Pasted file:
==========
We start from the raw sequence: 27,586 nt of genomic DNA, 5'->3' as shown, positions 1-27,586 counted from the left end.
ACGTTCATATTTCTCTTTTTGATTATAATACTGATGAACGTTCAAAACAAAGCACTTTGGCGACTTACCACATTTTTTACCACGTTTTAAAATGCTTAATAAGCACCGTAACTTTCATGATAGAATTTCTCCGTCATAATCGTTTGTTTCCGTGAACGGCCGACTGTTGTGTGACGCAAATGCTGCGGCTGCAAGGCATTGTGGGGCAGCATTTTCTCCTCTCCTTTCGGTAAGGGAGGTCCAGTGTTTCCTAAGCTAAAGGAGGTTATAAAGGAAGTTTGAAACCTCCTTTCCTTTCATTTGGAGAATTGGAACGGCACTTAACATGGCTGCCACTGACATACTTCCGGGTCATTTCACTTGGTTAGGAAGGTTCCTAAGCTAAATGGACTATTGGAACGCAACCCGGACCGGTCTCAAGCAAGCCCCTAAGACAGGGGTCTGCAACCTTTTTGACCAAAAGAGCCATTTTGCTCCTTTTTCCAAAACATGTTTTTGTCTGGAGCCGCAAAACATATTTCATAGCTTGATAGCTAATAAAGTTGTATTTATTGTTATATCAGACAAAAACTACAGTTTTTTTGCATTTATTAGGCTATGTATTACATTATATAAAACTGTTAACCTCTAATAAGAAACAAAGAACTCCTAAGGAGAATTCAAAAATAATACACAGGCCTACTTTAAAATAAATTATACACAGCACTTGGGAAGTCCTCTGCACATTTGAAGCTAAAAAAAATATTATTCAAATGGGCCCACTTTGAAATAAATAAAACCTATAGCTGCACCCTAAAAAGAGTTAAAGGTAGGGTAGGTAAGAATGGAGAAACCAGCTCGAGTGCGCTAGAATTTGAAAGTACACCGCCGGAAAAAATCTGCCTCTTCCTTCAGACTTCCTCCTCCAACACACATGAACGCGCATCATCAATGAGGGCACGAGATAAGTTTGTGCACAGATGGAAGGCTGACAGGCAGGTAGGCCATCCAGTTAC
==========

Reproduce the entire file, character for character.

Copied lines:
We start from the raw sequence: 27,586 nt of genomic DNA, 5'->3' as shown, positions 1-27,586 counted from the left end.
ACGTTCATATTTCTCTTTTTGATTATAATACTGATGAACGTTCAAAACAAAGCACTTTGGCGACTTACCACATTTTTTACCACGTTTTAAAATGCTTAATAAGCACCGTAACTTTCATGATAGAATTTCTCCGTCATAATCGTTTGTTTCCGTGAACGGCCGACTGTTGTGTGACGCAAATGCTGCGGCTGCAAGGCATTGTGGGGCAGCATTTTCTCCTCTCCTTTCGGTAAGGGAGGTCCAGTGTTTCCTAAGCTAAAGGAGGTTATAAAGGAAGTTTGAAACCTCCTTTCCTTTCATTTGGAGAATTGGAACGGCACTTAACATGGCTGCCACTGACATACTTCCGGGTCATTTCACTTGGTTAGGAAGGTTCCTAAGCTAAATGGACTATTGGAACGCAACCCGGACCGGTCTCAAGCAAGCCCCTAAGACAGGGGTCTGCAACCTTTTTGACCAAAAGAGCCATTTTGCTCCTTTTTCCAAAACATGTTTTTGTCTGGAGCCGCAAAACATATTTCATAGCTTGATAGCTAATAAAGTTGTATTTATTGTTATATCAGACAAAAACTACAGTTTTTTTGCATTTATTAGGCTATGTATTACATTATATAAAACTGTTAACCTCTAATAAGAAACAAAGAACTCCTAAGGAGAATTCAAAAATAATACACAGGCCTACTTTAAAATAAATTATACACAGCACTTGGGAAGTCCTCTGCACATTTGAAGCTAAAAAAAATATTATTCAAATGGGCCCACTTTGAAATAAATAAAACCTATAGCTGCACCCTAAAAAGAGTTAAAGGTAGGGTAGGTAAGAATGGAGAAACCAGCTCGAGTGCGCTAGAATTTGAAAGTACACCGCCGGAAAAAATCTGCCTCTTCCTTCAGACTTCCTCCTCCAACACACATGAACGCGCATCATCAATGAGGGCACGAGATAAGTTTGTGCACAGATGGAAGGCTGACAGGCAGGTAGGCCATCCAGTTAC